Setting a static IP on Ubuntu: a beginner's guide

Many situations occur when a static IP address needs to be set. For example, if you have programs that use the IP address say for remote login, then you might hardcode the IP address. But if the IP address is dynamic it can change, and thus you need an IP that does not change and hence you would need to set a static IP for your system. This tutorial deals with setting a static IP for Ubuntu OS.

1 Manually configuring the interface

This step involves manually configuring the network interface by making changes to the "interfaces" file. Here I use the "gedit" file editor but it is possible to use other editors like "nano", "vi", etc. Type the following command in the terminal:

sudo gedit /etc/network/interfaces

If it asks for password enter that and a file will open that looks like:

# interfaces(5) file used by ifup(8) and ifdown(8)
auto lo
iface lo inet loopback
iface etho inet dynamic

There might be more than one network card and so be sure which network card you want to change. First open another terminal and run the command:


This gives the IP address of your system along with "Bcast" address and "mask". Note the IP, Bcast and the mask of your system. This is done so that you can go back to the original IP when needed. Let's assume the values we have got for "eth0" network interface (that is my ethernet connection) is:


So, when the interfaces file is configured for a static IP on "eth0", it must have a general format like below:

# interfaces(5) file used by ifup(8) and ifdown(8)
auto lo eth0
iface lo inet loopback
iface eth0 inet static
        address your ip here)
        gateway gateway ip here,usually the address of the router)

Below is a screenshot of my "interfaces" file. Note that Bcast also means Gateway, and mask also means netmask. Here we assume that our new static IP to set is

So please make changes according to your "interfaces" file. Save and close it.

2 Configuring DNS information

Please note that this step isn't mandatory. If you do not want to change the DNS information, then skip this step. Here we change the IP of DNS server to what we prefer. There are a lot of DNS server IPs, that can be found and used. First open the file "resolv.conf" using the following command:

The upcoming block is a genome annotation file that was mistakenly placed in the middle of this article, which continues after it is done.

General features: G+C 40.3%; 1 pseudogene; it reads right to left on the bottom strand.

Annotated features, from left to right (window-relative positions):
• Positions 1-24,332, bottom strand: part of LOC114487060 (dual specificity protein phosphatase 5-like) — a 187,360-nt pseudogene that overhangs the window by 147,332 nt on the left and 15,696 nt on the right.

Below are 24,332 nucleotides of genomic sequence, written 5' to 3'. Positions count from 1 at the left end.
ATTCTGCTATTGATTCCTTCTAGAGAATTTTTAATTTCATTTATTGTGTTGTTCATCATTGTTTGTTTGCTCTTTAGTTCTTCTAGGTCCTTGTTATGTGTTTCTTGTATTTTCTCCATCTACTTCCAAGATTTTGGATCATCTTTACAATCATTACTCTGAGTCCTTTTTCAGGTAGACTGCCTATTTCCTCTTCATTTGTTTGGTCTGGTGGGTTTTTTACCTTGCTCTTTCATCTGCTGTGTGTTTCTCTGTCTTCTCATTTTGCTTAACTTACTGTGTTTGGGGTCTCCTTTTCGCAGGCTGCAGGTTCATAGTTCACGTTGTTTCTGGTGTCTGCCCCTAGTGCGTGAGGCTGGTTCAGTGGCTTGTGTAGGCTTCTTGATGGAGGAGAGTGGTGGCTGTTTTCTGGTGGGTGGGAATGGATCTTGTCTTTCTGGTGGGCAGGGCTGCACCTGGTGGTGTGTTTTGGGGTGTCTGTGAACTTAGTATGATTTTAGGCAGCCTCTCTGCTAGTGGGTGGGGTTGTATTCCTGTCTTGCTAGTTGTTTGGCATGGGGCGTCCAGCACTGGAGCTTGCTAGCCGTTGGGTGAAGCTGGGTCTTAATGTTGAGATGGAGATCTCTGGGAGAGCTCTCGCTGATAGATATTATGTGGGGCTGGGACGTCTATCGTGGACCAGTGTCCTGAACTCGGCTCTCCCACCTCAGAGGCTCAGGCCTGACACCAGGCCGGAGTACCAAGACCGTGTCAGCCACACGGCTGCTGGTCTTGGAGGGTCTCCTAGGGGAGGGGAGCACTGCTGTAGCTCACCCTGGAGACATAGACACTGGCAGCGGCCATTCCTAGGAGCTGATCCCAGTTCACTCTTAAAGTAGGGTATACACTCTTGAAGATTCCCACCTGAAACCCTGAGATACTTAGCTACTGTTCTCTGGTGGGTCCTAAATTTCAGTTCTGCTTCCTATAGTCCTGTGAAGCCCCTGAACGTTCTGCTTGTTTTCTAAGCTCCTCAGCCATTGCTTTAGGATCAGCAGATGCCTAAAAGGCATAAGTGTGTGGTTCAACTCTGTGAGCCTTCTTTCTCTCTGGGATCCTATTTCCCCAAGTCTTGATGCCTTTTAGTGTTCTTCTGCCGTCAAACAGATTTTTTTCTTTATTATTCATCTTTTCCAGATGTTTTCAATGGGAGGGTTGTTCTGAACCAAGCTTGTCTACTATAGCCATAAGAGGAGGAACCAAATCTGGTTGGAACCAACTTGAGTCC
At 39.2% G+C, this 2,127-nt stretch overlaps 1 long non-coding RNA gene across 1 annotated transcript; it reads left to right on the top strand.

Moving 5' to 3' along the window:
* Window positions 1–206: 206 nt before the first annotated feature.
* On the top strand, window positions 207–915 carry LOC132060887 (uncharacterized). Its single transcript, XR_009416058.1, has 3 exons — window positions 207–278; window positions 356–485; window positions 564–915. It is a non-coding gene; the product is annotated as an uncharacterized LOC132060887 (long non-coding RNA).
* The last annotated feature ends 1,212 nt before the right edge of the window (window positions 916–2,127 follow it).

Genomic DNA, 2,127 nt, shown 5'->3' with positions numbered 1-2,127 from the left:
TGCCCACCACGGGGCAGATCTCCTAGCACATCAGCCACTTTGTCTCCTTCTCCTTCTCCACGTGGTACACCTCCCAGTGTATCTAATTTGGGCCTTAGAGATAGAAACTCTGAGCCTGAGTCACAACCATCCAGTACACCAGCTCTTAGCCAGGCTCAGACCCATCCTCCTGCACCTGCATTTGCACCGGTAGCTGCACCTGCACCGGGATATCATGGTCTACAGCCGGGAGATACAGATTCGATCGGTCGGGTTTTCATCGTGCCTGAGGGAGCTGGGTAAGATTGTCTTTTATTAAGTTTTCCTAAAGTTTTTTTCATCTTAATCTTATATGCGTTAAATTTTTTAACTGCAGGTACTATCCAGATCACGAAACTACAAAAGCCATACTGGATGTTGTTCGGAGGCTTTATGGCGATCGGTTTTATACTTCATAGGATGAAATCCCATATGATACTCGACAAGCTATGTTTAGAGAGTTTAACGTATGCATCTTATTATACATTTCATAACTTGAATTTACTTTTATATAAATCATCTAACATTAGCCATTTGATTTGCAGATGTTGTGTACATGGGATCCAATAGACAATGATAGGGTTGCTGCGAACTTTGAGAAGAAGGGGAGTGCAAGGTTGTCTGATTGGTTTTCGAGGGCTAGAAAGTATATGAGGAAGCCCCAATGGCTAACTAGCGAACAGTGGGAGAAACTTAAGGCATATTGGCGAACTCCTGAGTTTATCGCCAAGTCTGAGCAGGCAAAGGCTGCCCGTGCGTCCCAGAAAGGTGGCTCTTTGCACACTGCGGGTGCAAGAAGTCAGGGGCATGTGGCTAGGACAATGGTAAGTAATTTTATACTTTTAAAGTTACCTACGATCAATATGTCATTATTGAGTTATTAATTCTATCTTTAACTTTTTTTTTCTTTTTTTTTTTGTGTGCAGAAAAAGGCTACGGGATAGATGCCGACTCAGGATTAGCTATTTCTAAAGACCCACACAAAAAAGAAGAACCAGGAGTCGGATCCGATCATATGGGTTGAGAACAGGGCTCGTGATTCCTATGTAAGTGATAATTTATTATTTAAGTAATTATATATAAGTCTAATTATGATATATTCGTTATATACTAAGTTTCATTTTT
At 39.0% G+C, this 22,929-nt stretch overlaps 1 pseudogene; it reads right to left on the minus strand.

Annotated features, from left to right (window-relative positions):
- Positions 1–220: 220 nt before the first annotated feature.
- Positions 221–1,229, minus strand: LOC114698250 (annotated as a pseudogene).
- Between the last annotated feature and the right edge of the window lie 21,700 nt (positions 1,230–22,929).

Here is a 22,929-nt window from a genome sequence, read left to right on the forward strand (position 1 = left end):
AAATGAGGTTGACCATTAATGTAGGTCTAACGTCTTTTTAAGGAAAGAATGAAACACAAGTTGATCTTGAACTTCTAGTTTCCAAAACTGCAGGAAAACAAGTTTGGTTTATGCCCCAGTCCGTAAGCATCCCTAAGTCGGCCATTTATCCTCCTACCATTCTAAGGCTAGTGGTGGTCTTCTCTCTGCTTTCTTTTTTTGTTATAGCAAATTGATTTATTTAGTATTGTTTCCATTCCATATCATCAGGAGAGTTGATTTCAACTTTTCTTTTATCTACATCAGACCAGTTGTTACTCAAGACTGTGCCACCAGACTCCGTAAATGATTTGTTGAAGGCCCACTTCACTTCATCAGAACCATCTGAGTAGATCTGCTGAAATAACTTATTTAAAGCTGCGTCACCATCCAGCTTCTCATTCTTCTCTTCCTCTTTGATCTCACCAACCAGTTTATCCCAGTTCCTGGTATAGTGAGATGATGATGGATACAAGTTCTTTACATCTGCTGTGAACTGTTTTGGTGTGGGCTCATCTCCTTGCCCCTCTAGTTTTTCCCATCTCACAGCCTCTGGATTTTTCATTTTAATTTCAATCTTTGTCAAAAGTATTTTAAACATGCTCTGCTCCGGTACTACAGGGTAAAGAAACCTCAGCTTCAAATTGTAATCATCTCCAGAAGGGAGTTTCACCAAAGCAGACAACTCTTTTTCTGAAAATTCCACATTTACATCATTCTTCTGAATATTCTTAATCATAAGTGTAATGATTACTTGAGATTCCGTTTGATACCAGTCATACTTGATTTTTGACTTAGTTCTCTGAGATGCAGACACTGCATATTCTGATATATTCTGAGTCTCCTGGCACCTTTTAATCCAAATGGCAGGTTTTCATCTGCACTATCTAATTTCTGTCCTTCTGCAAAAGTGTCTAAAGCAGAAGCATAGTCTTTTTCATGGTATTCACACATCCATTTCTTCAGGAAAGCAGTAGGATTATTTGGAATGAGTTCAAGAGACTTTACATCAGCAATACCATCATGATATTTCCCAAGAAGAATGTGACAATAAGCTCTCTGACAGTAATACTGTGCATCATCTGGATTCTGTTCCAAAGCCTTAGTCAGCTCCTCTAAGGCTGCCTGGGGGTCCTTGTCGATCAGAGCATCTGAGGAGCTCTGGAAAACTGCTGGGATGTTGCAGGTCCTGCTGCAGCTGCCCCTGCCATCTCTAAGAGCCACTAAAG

sudo gedit /etc/resolv.conf

Initially it will look something like this:

# Dynamic resolv.conf(5) file for glibc resolver(3) generated by resolvconf(8)
search Home

Now we can add many nameservers and change the existing one to suit our needs. Make changes and save the file. The following screenshot shows the resolv.conf file changed to have two nameservers:

3 Making the changes permanent

Once the changes have been made to one or both the files (interfaces and resolv.conf), we will have to apply those changes to reflect them. Previously, we could restart the network to make the changes happen, but due to some reason, newer versions of Ubuntu doesn't apply those changes. So, we will have to reboot the whole system. To do so, use the command:

sudo reboot

After the restart, the output of network details should show the changes. Open a terminal and run the command:


On examining the output , the eth0 interface should have the new IP, Bcast and mask. In this case, the output might look similar to this:

eth0      Link encap:Ethernet  HWaddr xx:xx:xx:xx:xx:xx  
          inet addr:  Bcast:  Mask:

This confirms that the changes have been applied.

4 Configuring other interface like "eth1"

There might be other interfaces, like "eth1" that might require configuration. In this case, some changes are required to interface file as shown. The changes here are:

  • adding eth1 in the "auto" line
  • ading the configuration for eth0

Make changes as shown in the image below with the required IP, Bcast and mask

So, this way changes can be made to many different interfaces.

5 Configuring another IP for same interface